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About katieo

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    Advanced Member


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    Physician Assistant Student

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  1. I hear you EMED. There’s definitely a price for living here that’s not worth it to many. Someone mentioned they make more in Arizona than the PAs do in CA. The nurses in Arizona don’t make more than the nurses in CA. That’s my point. I think the PAs in CA possibly haven’t advocated for themselves as well as the nurses have. Even with comparable (to what the nurses have) increases in pay, many PAs would not find it worth it to live in CA and I get that.
  2. It’s how life is if you accept it. I’m saying they didn’t accept it. Maybe there’s something to be learned there.
  3. The nurses don’t sacrifice their pay for it though.
  4. If you get your bachelor’s in nursing, you’ll be making much better money while accumulating PCE relative to EMT. Just be sure to get your PA prereqs done.
  5. My strategy for incoming debt is the Kamaiyah strategy. “I been broke all my life” so it shouldn’t be too hard to keep living on a broke person’s budget. Or it will make it even more difficult. One of the two.
  6. I saw this when I was shadowing and I wondered about the ethics. It seemed a little questionable but the PA was so confident and open about it.
  7. I was gonna say it’s a no brainer but the post bacc aspect and history makes it a little more difficult. Ultimately I agree a W is probably better. I had a lot of Ws in my undergrad, not to mention a dreaded NP that I thought would ruin my life forever. I think they ended up being fairly irrelevant to schools, and they just wanted to see the high GPA and As in prereqs. Physio is pretty important. I think having a B in a prerequisite is probably gonna look worse than a W.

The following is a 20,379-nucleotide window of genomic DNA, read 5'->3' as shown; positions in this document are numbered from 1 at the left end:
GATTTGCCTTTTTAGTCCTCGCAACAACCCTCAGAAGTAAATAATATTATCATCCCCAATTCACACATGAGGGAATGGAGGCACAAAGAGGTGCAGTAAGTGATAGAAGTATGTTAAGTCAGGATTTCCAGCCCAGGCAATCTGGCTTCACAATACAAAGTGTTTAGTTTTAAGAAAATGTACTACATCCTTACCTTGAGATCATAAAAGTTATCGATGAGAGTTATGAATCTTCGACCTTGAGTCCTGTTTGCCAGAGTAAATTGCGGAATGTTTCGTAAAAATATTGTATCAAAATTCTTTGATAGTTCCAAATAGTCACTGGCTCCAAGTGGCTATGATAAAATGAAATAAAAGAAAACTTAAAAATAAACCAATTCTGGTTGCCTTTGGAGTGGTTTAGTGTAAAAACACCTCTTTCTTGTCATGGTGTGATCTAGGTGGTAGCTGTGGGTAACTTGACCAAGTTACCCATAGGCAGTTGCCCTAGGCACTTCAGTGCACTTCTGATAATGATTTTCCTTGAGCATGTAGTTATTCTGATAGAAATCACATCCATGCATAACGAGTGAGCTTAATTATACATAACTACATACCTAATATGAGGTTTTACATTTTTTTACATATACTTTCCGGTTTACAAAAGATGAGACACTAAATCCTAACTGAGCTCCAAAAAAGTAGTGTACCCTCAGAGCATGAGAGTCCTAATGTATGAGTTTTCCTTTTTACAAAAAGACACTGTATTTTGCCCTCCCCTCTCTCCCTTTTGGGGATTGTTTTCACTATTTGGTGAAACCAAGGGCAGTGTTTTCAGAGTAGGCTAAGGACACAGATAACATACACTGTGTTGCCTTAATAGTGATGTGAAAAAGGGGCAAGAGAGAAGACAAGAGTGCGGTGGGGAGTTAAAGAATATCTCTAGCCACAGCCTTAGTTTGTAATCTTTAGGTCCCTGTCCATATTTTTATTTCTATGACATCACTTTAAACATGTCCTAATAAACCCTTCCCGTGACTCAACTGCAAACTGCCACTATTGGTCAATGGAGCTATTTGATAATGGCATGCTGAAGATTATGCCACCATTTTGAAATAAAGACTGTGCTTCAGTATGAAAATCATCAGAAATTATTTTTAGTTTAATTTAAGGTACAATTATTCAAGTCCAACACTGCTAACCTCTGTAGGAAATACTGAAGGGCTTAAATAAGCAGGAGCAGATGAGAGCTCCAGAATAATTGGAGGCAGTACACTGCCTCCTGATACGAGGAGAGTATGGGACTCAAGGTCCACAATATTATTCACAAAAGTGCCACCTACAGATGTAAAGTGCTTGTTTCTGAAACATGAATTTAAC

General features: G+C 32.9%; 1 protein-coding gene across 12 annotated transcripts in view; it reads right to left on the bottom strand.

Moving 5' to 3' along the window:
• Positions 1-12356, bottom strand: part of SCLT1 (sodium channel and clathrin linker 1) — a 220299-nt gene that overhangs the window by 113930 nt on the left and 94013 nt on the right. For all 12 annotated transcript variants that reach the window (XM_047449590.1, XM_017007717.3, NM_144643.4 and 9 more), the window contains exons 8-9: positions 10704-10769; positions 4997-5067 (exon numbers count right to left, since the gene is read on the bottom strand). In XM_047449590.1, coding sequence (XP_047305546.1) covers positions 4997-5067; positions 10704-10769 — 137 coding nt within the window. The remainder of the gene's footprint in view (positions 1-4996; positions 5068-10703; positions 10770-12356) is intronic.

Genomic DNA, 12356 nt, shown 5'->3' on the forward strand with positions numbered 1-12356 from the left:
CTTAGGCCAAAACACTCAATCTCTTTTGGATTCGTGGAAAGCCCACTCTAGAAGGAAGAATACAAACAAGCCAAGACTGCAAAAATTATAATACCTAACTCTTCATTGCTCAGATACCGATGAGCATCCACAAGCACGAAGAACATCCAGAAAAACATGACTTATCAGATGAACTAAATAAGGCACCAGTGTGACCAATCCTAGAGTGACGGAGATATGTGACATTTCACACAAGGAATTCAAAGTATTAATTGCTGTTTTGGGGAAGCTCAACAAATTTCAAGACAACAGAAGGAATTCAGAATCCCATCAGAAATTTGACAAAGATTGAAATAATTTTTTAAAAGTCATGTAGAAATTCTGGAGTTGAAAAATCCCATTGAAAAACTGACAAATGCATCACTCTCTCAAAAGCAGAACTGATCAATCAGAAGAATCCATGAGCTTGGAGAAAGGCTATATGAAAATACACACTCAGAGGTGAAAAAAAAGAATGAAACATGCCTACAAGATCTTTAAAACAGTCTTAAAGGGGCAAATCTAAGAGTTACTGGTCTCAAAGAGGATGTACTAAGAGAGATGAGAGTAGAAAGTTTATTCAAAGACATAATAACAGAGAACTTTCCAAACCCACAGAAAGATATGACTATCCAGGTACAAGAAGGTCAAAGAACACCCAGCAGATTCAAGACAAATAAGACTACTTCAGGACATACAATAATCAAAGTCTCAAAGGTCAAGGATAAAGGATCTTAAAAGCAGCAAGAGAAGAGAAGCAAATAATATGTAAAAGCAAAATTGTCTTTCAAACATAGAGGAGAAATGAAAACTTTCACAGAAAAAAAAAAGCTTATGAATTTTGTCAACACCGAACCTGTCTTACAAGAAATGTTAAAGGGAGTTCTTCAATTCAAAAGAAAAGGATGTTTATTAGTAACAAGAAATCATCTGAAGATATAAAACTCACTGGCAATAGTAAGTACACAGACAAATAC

8. If you’re in California, Kaiser accepts it, and they are very accessible (maybe depending on what part of CA). I have no problem getting same day primary care appointments. A lot of ER visits can be avoided with accessible primary care. I understand statistics > anecdote. I haven’t looked at the data myself. In my measly anecdotal experience, when I didn’t have insurance and therefore didn’t have a primary care, I used the ER a lot more (multiple visits/yr -> 0 visits/yr). If it’s true that ER visits have increased, I’m curious to see if they might come down as patients grow t
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